Water levels in the Mississippi River have reached a sufficient depth to cause the U.S. Army Corps of Engineers to begin daily inspections of the levees from Baton Rouge to Venice.
Inspectors will look for any problems on the levees, such as scouring or sand boils. In addition, construction projects within 1,500 feet of the levee system must be shut down, according to a Corps news release.
Lower Mississippi River levels are expected to continue to rise for several days, reaching a peak of 38.2 feet in Baton Rouge on Tuesday. Flood stage, or the point at which water would normally flow over the river banks, is set at 35 feet in Baton Rouge. The levees protect to at least 47 feet.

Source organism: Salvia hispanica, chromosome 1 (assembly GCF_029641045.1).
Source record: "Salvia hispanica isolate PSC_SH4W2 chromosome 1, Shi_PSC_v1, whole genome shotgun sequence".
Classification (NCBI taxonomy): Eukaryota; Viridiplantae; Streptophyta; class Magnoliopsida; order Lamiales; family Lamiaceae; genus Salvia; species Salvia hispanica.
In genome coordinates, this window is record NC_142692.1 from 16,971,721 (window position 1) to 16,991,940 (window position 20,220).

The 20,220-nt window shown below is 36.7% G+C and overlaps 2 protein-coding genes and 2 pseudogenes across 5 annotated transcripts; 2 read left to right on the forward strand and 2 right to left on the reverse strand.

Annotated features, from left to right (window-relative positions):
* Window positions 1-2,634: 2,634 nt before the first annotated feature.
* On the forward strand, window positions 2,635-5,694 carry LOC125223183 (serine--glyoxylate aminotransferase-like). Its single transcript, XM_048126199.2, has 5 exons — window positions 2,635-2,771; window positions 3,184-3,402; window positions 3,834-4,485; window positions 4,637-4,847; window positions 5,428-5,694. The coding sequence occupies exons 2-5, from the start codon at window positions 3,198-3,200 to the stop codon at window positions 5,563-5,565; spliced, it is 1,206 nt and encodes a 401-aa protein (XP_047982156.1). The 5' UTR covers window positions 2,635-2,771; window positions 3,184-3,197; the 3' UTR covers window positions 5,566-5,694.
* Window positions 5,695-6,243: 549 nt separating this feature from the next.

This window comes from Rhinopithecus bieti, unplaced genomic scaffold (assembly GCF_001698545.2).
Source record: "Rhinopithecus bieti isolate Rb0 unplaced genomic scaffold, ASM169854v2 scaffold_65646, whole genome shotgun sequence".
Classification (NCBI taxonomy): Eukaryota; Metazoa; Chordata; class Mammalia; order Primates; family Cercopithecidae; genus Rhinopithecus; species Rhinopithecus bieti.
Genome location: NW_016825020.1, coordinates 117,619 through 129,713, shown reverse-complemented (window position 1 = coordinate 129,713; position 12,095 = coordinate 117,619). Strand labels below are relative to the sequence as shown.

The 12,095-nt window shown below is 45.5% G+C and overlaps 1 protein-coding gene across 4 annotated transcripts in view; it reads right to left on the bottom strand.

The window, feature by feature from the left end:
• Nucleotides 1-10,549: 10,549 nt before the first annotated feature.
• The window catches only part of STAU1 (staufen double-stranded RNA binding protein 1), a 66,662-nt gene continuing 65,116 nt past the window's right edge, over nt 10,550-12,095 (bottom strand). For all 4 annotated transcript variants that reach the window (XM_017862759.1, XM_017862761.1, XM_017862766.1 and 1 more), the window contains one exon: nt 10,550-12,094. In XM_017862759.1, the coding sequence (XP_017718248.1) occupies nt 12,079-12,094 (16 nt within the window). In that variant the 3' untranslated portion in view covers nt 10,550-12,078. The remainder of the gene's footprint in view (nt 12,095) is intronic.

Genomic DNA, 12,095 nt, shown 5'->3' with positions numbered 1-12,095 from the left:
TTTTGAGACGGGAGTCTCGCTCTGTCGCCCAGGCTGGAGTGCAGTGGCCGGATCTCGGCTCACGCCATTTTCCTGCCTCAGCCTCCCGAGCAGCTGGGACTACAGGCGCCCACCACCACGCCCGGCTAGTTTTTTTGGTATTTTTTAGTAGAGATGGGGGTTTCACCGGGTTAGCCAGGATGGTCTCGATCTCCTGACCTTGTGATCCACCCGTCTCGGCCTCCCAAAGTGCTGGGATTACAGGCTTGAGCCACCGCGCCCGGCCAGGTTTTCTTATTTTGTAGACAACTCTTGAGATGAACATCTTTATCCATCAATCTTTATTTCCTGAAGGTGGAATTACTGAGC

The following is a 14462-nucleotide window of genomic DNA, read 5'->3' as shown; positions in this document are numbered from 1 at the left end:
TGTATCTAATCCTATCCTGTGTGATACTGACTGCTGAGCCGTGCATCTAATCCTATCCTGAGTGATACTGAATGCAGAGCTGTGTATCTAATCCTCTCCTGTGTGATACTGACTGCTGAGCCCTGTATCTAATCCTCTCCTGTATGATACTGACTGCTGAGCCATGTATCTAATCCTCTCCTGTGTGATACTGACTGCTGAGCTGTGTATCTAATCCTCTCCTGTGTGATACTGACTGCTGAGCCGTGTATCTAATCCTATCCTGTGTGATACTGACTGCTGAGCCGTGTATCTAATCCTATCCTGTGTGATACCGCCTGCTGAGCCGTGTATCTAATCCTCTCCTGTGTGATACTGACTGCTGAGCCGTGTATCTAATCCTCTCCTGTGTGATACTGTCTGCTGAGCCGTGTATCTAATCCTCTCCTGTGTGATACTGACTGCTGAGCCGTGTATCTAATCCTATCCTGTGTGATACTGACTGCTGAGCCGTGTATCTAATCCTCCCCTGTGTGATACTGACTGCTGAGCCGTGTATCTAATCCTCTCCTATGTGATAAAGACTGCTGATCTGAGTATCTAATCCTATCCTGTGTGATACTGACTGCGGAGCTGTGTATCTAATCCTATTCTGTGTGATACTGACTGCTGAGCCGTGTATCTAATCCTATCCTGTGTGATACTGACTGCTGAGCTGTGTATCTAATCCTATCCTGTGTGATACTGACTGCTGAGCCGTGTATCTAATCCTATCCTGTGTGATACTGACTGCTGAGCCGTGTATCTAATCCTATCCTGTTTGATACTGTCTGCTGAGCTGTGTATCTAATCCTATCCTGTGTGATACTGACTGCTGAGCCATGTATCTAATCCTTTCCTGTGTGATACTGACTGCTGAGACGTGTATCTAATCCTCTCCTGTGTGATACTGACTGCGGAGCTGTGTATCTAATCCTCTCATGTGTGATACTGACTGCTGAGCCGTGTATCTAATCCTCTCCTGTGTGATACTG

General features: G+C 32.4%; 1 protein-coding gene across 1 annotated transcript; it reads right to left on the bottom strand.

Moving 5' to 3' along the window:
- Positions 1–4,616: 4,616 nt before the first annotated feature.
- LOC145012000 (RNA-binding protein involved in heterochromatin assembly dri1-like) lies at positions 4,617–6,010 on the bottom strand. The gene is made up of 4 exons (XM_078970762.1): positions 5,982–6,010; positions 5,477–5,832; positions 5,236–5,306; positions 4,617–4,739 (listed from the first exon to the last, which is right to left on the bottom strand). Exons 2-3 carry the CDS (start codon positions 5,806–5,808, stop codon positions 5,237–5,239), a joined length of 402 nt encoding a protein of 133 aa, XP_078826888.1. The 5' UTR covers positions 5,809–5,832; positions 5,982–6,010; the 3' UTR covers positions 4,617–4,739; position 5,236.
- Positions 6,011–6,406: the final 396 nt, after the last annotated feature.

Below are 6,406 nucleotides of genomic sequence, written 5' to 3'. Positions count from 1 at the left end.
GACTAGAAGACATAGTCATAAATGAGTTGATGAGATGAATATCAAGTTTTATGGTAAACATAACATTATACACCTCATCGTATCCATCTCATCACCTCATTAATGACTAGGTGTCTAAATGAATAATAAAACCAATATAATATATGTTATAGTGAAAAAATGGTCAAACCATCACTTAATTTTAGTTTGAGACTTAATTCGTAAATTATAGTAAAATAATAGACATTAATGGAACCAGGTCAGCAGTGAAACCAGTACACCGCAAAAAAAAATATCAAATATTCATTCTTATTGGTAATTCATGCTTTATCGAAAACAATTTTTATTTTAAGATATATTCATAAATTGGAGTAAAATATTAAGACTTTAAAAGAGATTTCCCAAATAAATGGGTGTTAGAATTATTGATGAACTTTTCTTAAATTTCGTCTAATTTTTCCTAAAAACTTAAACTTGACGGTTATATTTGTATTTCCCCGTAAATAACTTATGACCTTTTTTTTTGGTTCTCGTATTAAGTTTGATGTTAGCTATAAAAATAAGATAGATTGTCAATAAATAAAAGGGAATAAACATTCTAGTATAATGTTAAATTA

In New Orleans, the river is expected to continue rising from the present level of 15 feet to a maximum of 15.5 feet Wednesday. Flood stage in New Orleans is 17 feet, but the levees protect the city up to 20 feet.
Although the Corps is watching water levels on the Atchafalaya River system, monitoring is not yet necessary, according to the release.